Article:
Credit: Hey … I’m not the only one shaking my head at all of this. Sven Henrich not only questions the call for more QE, he’s also befuddled by stocks retesting record highs, arguing that, “S&P Q1 earnings are projected to be negative, and yet markets are ignoring all bad economic surprise data, presuming the slowdown to be over. Welcome to the theater of the absurd.” You got that right, Sven. It’s even more absurd than this:

Credit: As MN Gordon observes, more QE will, “take an economy and financial markets that are already extremely distorted, and disfigure them beyond recognition; this is the mad world we live in. A world that will only get madder as policies of desperation are rolled out in earnest to keep money cheap, asset prices high, and the government swindlers flush with money borrowed on the backs of the unborn.” He nailed it, folks.

Credit: So why would anyone call for such previously-failed and frantic measures? Well … John Rubino says, “It’s possible that a garden variety recession would blow up the financial markets; that’s the terrifying stuff they’re hearing. They’re so worried, they’re willing to experiment with monetary policy again in order to prevent the crash that could make them this generation’s Herbert Hoover.” Too bad nobody was worried in 1999.

Credit: At least Italy’s ruling pols understand that fighting the math is a fool’s game; they know the piper will soon be paid, which is why they pushed ahead this week on a plan to seize control of their central bank’s gold reserves. Of course, ECB President Mario Draghi egged them on by issuing an edict requiring central bank approval of any gold operations within euro zone countries. Heh. I see Mario is good at math too.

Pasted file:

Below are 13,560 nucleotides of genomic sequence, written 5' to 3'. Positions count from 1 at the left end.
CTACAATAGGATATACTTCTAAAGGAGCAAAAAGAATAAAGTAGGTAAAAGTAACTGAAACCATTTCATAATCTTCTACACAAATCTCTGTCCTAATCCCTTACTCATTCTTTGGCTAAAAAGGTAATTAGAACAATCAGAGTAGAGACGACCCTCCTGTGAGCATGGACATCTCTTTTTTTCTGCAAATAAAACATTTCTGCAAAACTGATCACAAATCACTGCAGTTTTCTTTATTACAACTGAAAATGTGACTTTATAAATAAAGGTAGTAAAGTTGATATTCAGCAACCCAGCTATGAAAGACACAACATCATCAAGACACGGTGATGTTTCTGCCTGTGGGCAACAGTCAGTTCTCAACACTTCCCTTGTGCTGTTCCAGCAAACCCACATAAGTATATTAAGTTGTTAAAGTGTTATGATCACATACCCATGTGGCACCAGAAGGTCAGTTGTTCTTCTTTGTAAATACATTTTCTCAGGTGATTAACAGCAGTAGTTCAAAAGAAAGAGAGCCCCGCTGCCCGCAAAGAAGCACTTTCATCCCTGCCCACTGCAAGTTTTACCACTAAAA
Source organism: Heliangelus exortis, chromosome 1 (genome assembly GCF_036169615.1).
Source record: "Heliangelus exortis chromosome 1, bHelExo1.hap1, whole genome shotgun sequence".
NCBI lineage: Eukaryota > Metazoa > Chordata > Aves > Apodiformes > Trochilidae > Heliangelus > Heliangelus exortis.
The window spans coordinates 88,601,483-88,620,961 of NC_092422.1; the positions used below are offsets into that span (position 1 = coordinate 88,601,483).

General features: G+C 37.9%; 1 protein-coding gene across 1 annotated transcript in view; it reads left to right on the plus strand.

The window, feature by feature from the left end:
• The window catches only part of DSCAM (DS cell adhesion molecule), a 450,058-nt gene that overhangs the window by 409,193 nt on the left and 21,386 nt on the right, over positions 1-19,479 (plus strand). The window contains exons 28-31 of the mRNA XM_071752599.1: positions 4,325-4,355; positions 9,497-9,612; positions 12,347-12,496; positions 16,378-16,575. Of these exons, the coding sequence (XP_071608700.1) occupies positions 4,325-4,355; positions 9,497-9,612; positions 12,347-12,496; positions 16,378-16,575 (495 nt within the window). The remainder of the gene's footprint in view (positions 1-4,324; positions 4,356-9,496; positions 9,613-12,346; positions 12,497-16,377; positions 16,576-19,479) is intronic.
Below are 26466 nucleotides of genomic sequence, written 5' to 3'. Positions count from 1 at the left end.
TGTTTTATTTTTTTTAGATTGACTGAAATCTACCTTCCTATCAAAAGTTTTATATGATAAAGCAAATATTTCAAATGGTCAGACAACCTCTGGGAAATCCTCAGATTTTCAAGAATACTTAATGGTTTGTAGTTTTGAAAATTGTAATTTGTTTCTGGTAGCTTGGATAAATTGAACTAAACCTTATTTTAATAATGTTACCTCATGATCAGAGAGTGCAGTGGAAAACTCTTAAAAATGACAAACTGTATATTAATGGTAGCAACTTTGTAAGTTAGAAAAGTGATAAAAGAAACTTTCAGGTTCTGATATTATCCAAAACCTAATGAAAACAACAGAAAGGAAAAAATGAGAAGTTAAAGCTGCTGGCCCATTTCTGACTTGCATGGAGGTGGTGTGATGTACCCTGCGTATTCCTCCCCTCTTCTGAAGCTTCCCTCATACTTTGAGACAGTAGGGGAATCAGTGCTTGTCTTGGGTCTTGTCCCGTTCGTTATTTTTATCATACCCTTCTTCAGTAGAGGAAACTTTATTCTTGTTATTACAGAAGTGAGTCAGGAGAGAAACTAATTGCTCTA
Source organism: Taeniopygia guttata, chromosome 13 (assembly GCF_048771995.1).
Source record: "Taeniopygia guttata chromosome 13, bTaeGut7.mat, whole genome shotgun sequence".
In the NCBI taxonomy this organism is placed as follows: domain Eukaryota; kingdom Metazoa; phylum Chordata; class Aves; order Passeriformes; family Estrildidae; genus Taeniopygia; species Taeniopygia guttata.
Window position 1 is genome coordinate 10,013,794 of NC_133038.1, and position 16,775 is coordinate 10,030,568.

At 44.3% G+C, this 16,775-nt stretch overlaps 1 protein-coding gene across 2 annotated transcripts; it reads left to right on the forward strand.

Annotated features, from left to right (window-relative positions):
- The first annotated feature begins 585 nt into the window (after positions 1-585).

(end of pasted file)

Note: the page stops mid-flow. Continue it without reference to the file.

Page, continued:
Debit: The death of the petrodollar has long been predicted, but the US dollar’s exorbitant privilege remains. Now, its status is being threatened by none other than Saudi Arabia because they’re upset that the US is considering a bill that would expose OPEC members to antitrust lawsuits. Needless to say, they’re being cheered on by many nations who are also tiring of the rapidly-failing dollar-based international monetary system.

Credit: Alasdair Macleod observes that, with the dollar’s free ride at foreigners’ expense wearing thin, domestic US investors need to start pricing US debt realistically as foreign divestment increases. Yes, QE will buy the Fed more time — but only a bit. As Macleod warns, “It’s shaping up to be a collapse of fiat-money arithmetic, the end of the fiat-money delusion, when the denial of gold in preference for an unbacked dollar finally ends.”

The Question of the Week

Note: There is a poll embedded within this post, please visit the site to participate in this post’s poll.

Last Week’s Poll Result

How do you like your steak?

  • Medium Rare (35%)
  • Medium (29%)
  • Medium Well (16%)
  • Rare (12%)
  • Well Done (8%)

More than 1600 Len Penzo dot Com readers responded to last week’s question and it turns out that almost half of them prefer their steak medium rare, or rare. I like mine rare too; the rarer the better, in fact — if it’s not mooing, it’s over-cooked.

By the Numbers

How many of the top 10 movies of 2009 have you seen?